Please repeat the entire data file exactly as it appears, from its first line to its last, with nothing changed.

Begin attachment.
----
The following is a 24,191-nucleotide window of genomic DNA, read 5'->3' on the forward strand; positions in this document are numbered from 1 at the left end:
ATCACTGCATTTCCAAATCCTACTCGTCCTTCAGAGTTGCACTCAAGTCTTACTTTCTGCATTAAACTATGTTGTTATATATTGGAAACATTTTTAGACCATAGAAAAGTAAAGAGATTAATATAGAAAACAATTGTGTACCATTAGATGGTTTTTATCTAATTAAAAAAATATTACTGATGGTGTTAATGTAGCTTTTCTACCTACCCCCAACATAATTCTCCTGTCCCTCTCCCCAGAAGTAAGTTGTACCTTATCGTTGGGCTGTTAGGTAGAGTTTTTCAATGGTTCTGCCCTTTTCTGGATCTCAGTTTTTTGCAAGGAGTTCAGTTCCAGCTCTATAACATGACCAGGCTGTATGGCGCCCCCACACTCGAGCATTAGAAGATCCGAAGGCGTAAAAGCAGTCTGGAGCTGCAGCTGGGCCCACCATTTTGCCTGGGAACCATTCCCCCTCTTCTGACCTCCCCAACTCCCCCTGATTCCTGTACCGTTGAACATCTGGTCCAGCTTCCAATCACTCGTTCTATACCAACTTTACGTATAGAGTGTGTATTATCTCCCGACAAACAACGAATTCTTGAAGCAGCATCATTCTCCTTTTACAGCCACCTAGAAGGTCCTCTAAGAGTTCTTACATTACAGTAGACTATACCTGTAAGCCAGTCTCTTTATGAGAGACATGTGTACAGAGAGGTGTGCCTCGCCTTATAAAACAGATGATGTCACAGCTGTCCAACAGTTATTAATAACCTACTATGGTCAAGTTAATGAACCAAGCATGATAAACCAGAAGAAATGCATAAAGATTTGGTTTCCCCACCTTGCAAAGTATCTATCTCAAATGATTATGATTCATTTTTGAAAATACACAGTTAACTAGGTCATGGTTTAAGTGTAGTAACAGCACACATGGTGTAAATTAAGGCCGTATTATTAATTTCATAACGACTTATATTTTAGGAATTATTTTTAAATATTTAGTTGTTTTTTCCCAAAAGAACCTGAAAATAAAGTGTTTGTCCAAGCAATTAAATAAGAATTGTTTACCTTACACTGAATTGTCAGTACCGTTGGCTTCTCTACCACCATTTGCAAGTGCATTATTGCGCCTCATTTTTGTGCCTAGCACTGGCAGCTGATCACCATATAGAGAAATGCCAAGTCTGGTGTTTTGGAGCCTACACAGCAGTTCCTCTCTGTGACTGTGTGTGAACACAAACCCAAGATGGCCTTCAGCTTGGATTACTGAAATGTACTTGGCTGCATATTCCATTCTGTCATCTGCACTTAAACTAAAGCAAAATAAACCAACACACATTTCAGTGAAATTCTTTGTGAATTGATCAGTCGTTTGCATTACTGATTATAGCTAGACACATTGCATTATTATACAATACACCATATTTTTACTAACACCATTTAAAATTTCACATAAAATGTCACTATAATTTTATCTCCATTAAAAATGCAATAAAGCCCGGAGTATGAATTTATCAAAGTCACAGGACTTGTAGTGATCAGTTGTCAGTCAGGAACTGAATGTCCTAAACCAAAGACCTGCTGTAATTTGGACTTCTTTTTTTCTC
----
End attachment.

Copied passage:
The following is a 24,191-nucleotide window of genomic DNA, read 5'->3' on the forward strand; positions in this document are numbered from 1 at the left end:
ATCACTGCATTTCCAAATCCTACTCGTCCTTCAGAGTTGCACTCAAGTCTTACTTTCTGCATTAAACTATGTTGTTATATATTGGAAACATTTTTAGACCATAGAAAAGTAAAGAGATTAATATAGAAAACAATTGTGTACCATTAGATGGTTTTTATCTAATTAAAAAAATATTACTGATGGTGTTAATGTAGCTTTTCTACCTACCCCCAACATAATTCTCCTGTCCCTCTCCCCAGAAGTAAGTTGTACCTTATCGTTGGGCTGTTAGGTAGAGTTTTTCAATGGTTCTGCCCTTTTCTGGATCTCAGTTTTTTGCAAGGAGTTCAGTTCCAGCTCTATAACATGACCAGGCTGTATGGCGCCCCCACACTCGAGCATTAGAAGATCCGAAGGCGTAAAAGCAGTCTGGAGCTGCAGCTGGGCCCACCATTTTGCCTGGGAACCATTCCCCCTCTTCTGACCTCCCCAACTCCCCCTGATTCCTGTACCGTTGAACATCTGGTCCAGCTTCCAATCACTCGTTCTATACCAACTTTACGTATAGAGTGTGTATTATCTCCCGACAAACAACGAATTCTTGAAGCAGCATCATTCTCCTTTTACAGCCACCTAGAAGGTCCTCTAAGAGTTCTTACATTACAGTAGACTATACCTGTAAGCCAGTCTCTTTATGAGAGACATGTGTACAGAGAGGTGTGCCTCGCCTTATAAAACAGATGATGTCACAGCTGTCCAACAGTTATTAATAACCTACTATGGTCAAGTTAATGAACCAAGCATGATAAACCAGAAGAAATGCATAAAGATTTGGTTTCCCCACCTTGCAAAGTATCTATCTCAAATGATTATGATTCATTTTTGAAAATACACAGTTAACTAGGTCATGGTTTAAGTGTAGTAACAGCACACATGGTGTAAATTAAGGCCGTATTATTAATTTCATAACGACTTATATTTTAGGAATTATTTTTAAATATTTAGTTGTTTTTTCCCAAAAGAACCTGAAAATAAAGTGTTTGTCCAAGCAATTAAATAAGAATTGTTTACCTTACACTGAATTGTCAGTACCGTTGGCTTCTCTACCACCATTTGCAAGTGCATTATTGCGCCTCATTTTTGTGCCTAGCACTGGCAGCTGATCACCATATAGAGAAATGCCAAGTCTGGTGTTTTGGAGCCTACACAGCAGTTCCTCTCTGTGACTGTGTGTGAACACAAACCCAAGATGGCCTTCAGCTTGGATTACTGAAATGTACTTGGCTGCATATTCCATTCTGTCATCTGCACTTAAACTAAAGCAAAATAAACCAACACACATTTCAGTGAAATTCTTTGTGAATTGATCAGTCGTTTGCATTACTGATTATAGCTAGACACATTGCATTATTATACAATACACCATATTTTTACTAACACCATTTAAAATTTCACATAAAATGTCACTATAATTTTATCTCCATTAAAAATGCAATAAAGCCCGGAGTATGAATTTATCAAAGTCACAGGACTTGTAGTGATCAGTTGTCAGTCAGGAACTGAATGTCCTAAACCAAAGACCTGCTGTAATTTGGACTTCTTTTTTTCTC